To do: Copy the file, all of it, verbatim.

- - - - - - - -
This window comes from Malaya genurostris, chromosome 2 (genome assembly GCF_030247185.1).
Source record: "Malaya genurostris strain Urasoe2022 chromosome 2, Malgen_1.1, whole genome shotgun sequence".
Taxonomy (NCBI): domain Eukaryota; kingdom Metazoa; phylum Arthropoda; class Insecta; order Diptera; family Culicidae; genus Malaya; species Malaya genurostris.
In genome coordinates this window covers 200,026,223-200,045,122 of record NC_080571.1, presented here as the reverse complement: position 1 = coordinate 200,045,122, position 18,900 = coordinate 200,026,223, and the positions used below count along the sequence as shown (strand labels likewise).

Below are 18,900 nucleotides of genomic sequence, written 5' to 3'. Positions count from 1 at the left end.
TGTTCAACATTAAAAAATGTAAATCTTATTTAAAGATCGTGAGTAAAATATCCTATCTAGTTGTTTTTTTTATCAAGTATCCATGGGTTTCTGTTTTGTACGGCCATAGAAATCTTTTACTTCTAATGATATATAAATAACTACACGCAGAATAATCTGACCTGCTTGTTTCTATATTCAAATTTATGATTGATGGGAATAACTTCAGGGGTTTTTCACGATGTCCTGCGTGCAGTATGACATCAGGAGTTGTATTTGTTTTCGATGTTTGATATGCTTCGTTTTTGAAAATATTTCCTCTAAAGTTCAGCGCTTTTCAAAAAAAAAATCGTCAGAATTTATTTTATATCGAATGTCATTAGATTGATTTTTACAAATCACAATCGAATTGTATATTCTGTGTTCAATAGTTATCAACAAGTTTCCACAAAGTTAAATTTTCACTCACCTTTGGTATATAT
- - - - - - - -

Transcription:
This window comes from Malaya genurostris, chromosome 2 (genome assembly GCF_030247185.1).
Source record: "Malaya genurostris strain Urasoe2022 chromosome 2, Malgen_1.1, whole genome shotgun sequence".
Taxonomy (NCBI): domain Eukaryota; kingdom Metazoa; phylum Arthropoda; class Insecta; order Diptera; family Culicidae; genus Malaya; species Malaya genurostris.
In genome coordinates this window covers 200,026,223-200,045,122 of record NC_080571.1, presented here as the reverse complement: position 1 = coordinate 200,045,122, position 18,900 = coordinate 200,026,223, and the positions used below count along the sequence as shown (strand labels likewise).

Below are 18,900 nucleotides of genomic sequence, written 5' to 3'. Positions count from 1 at the left end.
TGTTCAACATTAAAAAATGTAAATCTTATTTAAAGATCGTGAGTAAAATATCCTATCTAGTTGTTTTTTTTATCAAGTATCCATGGGTTTCTGTTTTGTACGGCCATAGAAATCTTTTACTTCTAATGATATATAAATAACTACACGCAGAATAATCTGACCTGCTTGTTTCTATATTCAAATTTATGATTGATGGGAATAACTTCAGGGGTTTTTCACGATGTCCTGCGTGCAGTATGACATCAGGAGTTGTATTTGTTTTCGATGTTTGATATGCTTCGTTTTTGAAAATATTTCCTCTAAAGTTCAGCGCTTTTCAAAAAAAAAATCGTCAGAATTTATTTTATATCGAATGTCATTAGATTGATTTTTACAAATCACAATCGAATTGTATATTCTGTGTTCAATAGTTATCAACAAGTTTCCACAAAGTTAAATTTTCACTCACCTTTGGTATATAT